job rotation in the States?

Discussion in 'Politics, Religion, Social Issues' started by grandM, May 18, 2015.

  1. grandM macrumors 65816


    Oct 14, 2013
    I was wondering if job rotation in the States is easily achieved. Here in Europe people tend to get locked in a job. If they loose their job they have almost no chances to get into a new endeavor. Especially people who have degrees. Once a bookkeeper/accountant chances you will do it for the rest of your life are enormous. I hear people that have a job as say functional analyst and are sick and tired of it. Their managers just tell them they are good at it and must keep doing it. Unemployed people almost never get a chance to go to a job interview for a job they haven't done before. So is this a European thing or worldwide?
  2. NT1440 macrumors G5


    May 18, 2008
    The USA has a system where people get locked into employment that they hate because their healthcare (and therefore lives) are locked to the employer in a majority of situations.
  3. SLC Flyfishing Suspended

    SLC Flyfishing

    Nov 19, 2007
    Portland, OR
    People switch jobs fairly easily here in the states. The ones who have advanced training generally stay in the same fields, but others can switch pretty easily for the most part.

    It can be hard to find a good paying job with no experience, but it's not impossible and there's no system designed to keep people where they are.
  4. Mousse macrumors 68000


    Apr 7, 2008
    Flea Bottom, King's Landing
    Yarp. Was a computer repair tech for a few years, worked IT for a few years, been bean counting for a few years (getting sick of spreadsheets). I've got the hankering to switch to handyman or maybe carpentry work in the next few years.
  5. SLC Flyfishing Suspended

    SLC Flyfishing

    Nov 19, 2007
    Portland, OR
    Similar story here:

    Construction-->retail-->manufacturing-->back to school-->medicine
  6. aaronvan Suspended


    Dec 21, 2011
    República Cascadia
    In the U.S. it's easy to change jobs. Just don't do it too often or prospective employers may wonder why, and consider whether or not to invest time/money into you as their next hire.
  7. Technarchy macrumors 604


    May 21, 2012
    Most people I know currently change employers 2-5 years. Not that big of deal, especially know when the economy is strong.
  8. jnpy!$4g3cwk macrumors 65816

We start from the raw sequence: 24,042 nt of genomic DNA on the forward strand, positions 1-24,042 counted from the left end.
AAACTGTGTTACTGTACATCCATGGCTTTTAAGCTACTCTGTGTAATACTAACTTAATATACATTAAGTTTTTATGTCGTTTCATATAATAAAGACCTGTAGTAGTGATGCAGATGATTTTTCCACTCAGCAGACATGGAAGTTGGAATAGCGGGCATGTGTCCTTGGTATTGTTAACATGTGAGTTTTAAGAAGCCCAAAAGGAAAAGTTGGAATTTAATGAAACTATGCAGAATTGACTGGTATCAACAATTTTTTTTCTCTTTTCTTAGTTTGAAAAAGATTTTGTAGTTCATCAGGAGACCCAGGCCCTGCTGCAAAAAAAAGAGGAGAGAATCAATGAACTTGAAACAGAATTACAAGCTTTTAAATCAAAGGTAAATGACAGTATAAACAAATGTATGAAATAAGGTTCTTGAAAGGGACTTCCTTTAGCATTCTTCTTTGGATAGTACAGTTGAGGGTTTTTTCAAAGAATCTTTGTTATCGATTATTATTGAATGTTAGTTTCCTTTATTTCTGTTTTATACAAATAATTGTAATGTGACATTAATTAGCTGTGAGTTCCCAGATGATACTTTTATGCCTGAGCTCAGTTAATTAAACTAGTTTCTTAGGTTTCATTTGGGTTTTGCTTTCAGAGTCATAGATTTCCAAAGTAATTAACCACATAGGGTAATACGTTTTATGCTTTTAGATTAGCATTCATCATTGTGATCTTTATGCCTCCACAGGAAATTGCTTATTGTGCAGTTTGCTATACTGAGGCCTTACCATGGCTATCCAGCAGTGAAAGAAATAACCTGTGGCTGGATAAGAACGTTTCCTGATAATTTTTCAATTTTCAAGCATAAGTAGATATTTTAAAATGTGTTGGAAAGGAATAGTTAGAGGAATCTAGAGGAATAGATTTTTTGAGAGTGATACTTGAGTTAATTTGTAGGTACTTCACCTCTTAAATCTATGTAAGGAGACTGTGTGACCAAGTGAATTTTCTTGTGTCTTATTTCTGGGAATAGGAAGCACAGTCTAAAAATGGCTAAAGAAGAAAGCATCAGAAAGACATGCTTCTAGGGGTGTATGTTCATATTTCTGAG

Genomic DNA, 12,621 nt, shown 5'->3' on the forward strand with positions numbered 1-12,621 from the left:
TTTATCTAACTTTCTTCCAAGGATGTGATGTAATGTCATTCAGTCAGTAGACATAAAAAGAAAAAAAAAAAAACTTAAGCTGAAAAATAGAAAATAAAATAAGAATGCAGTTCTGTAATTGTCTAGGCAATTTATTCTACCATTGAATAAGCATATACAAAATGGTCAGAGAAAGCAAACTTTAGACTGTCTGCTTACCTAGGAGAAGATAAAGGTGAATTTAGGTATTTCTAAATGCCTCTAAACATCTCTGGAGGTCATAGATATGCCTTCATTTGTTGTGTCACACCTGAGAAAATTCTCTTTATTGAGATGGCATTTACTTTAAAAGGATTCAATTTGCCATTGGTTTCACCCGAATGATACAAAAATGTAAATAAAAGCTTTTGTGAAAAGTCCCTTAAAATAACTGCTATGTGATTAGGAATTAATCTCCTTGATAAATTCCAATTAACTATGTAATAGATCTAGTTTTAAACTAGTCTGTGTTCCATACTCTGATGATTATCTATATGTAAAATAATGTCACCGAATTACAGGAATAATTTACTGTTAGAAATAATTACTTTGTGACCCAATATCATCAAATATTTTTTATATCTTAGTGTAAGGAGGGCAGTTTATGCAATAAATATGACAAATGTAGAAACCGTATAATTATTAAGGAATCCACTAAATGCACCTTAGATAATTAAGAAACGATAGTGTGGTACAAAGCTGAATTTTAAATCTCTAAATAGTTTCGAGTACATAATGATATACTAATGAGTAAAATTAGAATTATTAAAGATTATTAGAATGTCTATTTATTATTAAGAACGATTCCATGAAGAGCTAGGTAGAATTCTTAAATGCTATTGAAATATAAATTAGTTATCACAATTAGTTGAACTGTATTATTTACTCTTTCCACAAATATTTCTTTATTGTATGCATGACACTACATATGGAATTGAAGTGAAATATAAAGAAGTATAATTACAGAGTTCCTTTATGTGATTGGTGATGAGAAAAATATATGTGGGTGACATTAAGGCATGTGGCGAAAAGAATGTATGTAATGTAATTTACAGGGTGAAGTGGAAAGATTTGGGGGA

Feb 11, 2010
    It sounds like there are two things you are thinking of here. First is that of rotating through a number of related positions for a single employer. Yes, I've seen that, and, I've actually done it myself, more or less accidentally, for a single employer. Back in the 80's, some companies did this as a matter of policy. Keeps employees interested learning new things, and, it makes a good ladder for home-grown managers who learn more aspects of a business.

    More recently, employers seem to want to just lock people in to a particular area. I think that is unfortunate, because it means fewer people know much about each other's work. I think the reason is that these days, employers expect you to come onto the job and know enough to function already. Back in the day, employers expected to pay for more training and retraining of staff, but, not so much any more.

    Employees also sometimes switch on their own. Again, I think some employers almost expect that any "ambitious" or "creative" employee will want to do move around a bit. Generally a good thing, but expect to pay for the extra re-training yourself, and also people who change jobs should be careful not to burn bridges -- employers generally don't want people who are job-hoppers because of social problems, i.e., trouble getting along with anyone and everyone. In other words, to answer your question, sometimes broader experience is good, as long as it is for the right reasons.

    So, perhaps it is a bit easier in the U.S. than in Europe.
  9. sim667 macrumors 65816

    Dec 7, 2010
    I went from Photography lecturer, to IT consultant (trainee - although it pays better).

    Its not *that* difficult to change, in the UK anyway,

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